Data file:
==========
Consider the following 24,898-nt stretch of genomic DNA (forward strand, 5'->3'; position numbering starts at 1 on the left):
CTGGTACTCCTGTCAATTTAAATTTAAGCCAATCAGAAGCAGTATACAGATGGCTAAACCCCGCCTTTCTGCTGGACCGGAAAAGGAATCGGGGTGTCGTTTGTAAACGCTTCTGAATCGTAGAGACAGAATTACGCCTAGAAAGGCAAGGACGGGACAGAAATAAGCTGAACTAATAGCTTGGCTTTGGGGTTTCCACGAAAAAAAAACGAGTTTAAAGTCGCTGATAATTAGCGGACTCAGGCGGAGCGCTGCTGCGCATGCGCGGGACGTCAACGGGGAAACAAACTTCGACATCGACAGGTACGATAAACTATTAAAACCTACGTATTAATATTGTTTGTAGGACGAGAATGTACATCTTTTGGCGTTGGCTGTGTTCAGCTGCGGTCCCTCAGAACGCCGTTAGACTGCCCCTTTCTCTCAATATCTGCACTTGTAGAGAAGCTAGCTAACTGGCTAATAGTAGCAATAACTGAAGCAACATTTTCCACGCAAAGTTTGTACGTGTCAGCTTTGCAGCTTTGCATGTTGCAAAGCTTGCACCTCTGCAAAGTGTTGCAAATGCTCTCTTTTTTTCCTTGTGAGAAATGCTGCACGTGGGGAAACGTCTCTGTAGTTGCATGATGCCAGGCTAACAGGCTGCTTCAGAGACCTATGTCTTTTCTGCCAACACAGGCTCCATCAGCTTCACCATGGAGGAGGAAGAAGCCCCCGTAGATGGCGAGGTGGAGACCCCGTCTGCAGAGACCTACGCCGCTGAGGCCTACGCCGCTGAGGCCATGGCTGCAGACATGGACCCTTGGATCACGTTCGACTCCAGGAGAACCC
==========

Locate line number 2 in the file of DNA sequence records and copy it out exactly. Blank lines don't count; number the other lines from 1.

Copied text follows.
CTGGTACTCCTGTCAATTTAAATTTAAGCCAATCAGAAGCAGTATACAGATGGCTAAACCCCGCCTTTCTGCTGGACCGGAAAAGGAATCGGGGTGTCGTTTGTAAACGCTTCTGAATCGTAGAGACAGAATTACGCCTAGAAAGGCAAGGACGGGACAGAAATAAGCTGAACTAATAGCTTGGCTTTGGGGTTTCCACGAAAAAAAAACGAGTTTAAAGTCGCTGATAATTAGCGGACTCAGGCGGAGCGCTGCTGCGCATGCGCGGGACGTCAACGGGGAAACAAACTTCGACATCGACAGGTACGATAAACTATTAAAACCTACGTATTAATATTGTTTGTAGGACGAGAATGTACATCTTTTGGCGTTGGCTGTGTTCAGCTGCGGTCCCTCAGAACGCCGTTAGACTGCCCCTTTCTCTCAATATCTGCACTTGTAGAGAAGCTAGCTAACTGGCTAATAGTAGCAATAACTGAAGCAACATTTTCCACGCAAAGTTTGTACGTGTCAGCTTTGCAGCTTTGCATGTTGCAAAGCTTGCACCTCTGCAAAGTGTTGCAAATGCTCTCTTTTTTTCCTTGTGAGAAATGCTGCACGTGGGGAAACGTCTCTGTAGTTGCATGATGCCAGGCTAACAGGCTGCTTCAGAGACCTATGTCTTTTCTGCCAACACAGGCTCCATCAGCTTCACCATGGAGGAGGAAGAAGCCCCCGTAGATGGCGAGGTGGAGACCCCGTCTGCAGAGACCTACGCCGCTGAGGCCTACGCCGCTGAGGCCATGGCTGCAGACATGGACCCTTGGATCACGTTCGACTCCAGGAGAACCC